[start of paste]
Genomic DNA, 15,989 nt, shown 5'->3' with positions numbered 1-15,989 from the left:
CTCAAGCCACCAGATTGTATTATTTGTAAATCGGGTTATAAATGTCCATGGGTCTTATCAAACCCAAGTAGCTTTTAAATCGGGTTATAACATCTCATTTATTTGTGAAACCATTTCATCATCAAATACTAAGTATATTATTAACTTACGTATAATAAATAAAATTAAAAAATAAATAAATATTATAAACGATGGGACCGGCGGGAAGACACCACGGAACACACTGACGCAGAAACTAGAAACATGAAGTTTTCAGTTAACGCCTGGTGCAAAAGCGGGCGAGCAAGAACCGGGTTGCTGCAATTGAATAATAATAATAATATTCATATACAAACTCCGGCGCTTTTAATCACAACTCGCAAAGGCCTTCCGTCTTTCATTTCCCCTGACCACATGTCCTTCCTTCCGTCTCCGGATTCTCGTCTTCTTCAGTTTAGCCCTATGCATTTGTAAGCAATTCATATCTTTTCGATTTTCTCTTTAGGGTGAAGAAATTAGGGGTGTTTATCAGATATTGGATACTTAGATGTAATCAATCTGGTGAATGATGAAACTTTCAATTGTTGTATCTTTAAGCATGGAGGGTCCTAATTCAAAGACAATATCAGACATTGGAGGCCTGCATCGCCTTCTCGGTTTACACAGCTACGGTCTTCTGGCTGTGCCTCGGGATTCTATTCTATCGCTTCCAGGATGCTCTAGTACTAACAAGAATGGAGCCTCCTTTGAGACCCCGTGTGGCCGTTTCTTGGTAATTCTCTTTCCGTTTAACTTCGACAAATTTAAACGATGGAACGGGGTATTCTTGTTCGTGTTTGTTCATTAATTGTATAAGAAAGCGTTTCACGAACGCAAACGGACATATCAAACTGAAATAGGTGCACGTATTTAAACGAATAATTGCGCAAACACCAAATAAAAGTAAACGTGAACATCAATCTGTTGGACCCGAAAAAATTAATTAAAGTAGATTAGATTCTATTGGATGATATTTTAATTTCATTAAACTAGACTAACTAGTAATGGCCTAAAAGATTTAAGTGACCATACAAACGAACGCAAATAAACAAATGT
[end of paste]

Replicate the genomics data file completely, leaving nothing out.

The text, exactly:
Genomic DNA, 15,989 nt, shown 5'->3' with positions numbered 1-15,989 from the left:
CTCAAGCCACCAGATTGTATTATTTGTAAATCGGGTTATAAATGTCCATGGGTCTTATCAAACCCAAGTAGCTTTTAAATCGGGTTATAACATCTCATTTATTTGTGAAACCATTTCATCATCAAATACTAAGTATATTATTAACTTACGTATAATAAATAAAATTAAAAAATAAATAAATATTATAAACGATGGGACCGGCGGGAAGACACCACGGAACACACTGACGCAGAAACTAGAAACATGAAGTTTTCAGTTAACGCCTGGTGCAAAAGCGGGCGAGCAAGAACCGGGTTGCTGCAATTGAATAATAATAATAATATTCATATACAAACTCCGGCGCTTTTAATCACAACTCGCAAAGGCCTTCCGTCTTTCATTTCCCCTGACCACATGTCCTTCCTTCCGTCTCCGGATTCTCGTCTTCTTCAGTTTAGCCCTATGCATTTGTAAGCAATTCATATCTTTTCGATTTTCTCTTTAGGGTGAAGAAATTAGGGGTGTTTATCAGATATTGGATACTTAGATGTAATCAATCTGGTGAATGATGAAACTTTCAATTGTTGTATCTTTAAGCATGGAGGGTCCTAATTCAAAGACAATATCAGACATTGGAGGCCTGCATCGCCTTCTCGGTTTACACAGCTACGGTCTTCTGGCTGTGCCTCGGGATTCTATTCTATCGCTTCCAGGATGCTCTAGTACTAACAAGAATGGAGCCTCCTTTGAGACCCCGTGTGGCCGTTTCTTGGTAATTCTCTTTCCGTTTAACTTCGACAAATTTAAACGATGGAACGGGGTATTCTTGTTCGTGTTTGTTCATTAATTGTATAAGAAAGCGTTTCACGAACGCAAACGGACATATCAAACTGAAATAGGTGCACGTATTTAAACGAATAATTGCGCAAACACCAAATAAAAGTAAACGTGAACATCAATCTGTTGGACCCGAAAAAATTAATTAAAGTAGATTAGATTCTATTGGATGATATTTTAATTTCATTAAACTAGACTAACTAGTAATGGCCTAAAAGATTTAAGTGACCATACAAACGAACGCAAATAAACAAATGT